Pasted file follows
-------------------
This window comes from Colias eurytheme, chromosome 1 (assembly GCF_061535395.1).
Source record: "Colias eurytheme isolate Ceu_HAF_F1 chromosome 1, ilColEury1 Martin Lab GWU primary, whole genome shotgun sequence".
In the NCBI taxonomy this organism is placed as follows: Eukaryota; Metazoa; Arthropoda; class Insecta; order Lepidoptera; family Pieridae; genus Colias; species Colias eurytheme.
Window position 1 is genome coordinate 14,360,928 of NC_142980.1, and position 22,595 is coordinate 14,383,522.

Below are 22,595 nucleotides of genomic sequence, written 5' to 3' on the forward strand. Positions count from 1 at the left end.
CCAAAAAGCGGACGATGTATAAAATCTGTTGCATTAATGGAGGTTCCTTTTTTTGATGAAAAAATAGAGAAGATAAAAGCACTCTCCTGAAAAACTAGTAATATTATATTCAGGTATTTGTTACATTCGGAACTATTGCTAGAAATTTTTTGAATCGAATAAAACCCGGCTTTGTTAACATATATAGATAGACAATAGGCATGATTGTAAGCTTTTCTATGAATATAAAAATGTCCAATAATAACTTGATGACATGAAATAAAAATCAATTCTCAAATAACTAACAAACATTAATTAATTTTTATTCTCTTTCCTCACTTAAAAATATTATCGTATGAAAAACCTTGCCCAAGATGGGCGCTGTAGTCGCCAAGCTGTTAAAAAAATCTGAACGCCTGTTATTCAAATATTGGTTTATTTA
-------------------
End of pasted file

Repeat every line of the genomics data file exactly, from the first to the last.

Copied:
This window comes from Colias eurytheme, chromosome 1 (assembly GCF_061535395.1).
Source record: "Colias eurytheme isolate Ceu_HAF_F1 chromosome 1, ilColEury1 Martin Lab GWU primary, whole genome shotgun sequence".
In the NCBI taxonomy this organism is placed as follows: Eukaryota; Metazoa; Arthropoda; class Insecta; order Lepidoptera; family Pieridae; genus Colias; species Colias eurytheme.
Window position 1 is genome coordinate 14,360,928 of NC_142980.1, and position 22,595 is coordinate 14,383,522.

Below are 22,595 nucleotides of genomic sequence, written 5' to 3' on the forward strand. Positions count from 1 at the left end.
CCAAAAAGCGGACGATGTATAAAATCTGTTGCATTAATGGAGGTTCCTTTTTTTGATGAAAAAATAGAGAAGATAAAAGCACTCTCCTGAAAAACTAGTAATATTATATTCAGGTATTTGTTACATTCGGAACTATTGCTAGAAATTTTTTGAATCGAATAAAACCCGGCTTTGTTAACATATATAGATAGACAATAGGCATGATTGTAAGCTTTTCTATGAATATAAAAATGTCCAATAATAACTTGATGACATGAAATAAAAATCAATTCTCAAATAACTAACAAACATTAATTAATTTTTATTCTCTTTCCTCACTTAAAAATATTATCGTATGAAAAACCTTGCCCAAGATGGGCGCTGTAGTCGCCAAGCTGTTAAAAAAATCTGAACGCCTGTTATTCAAATATTGGTTTATTTA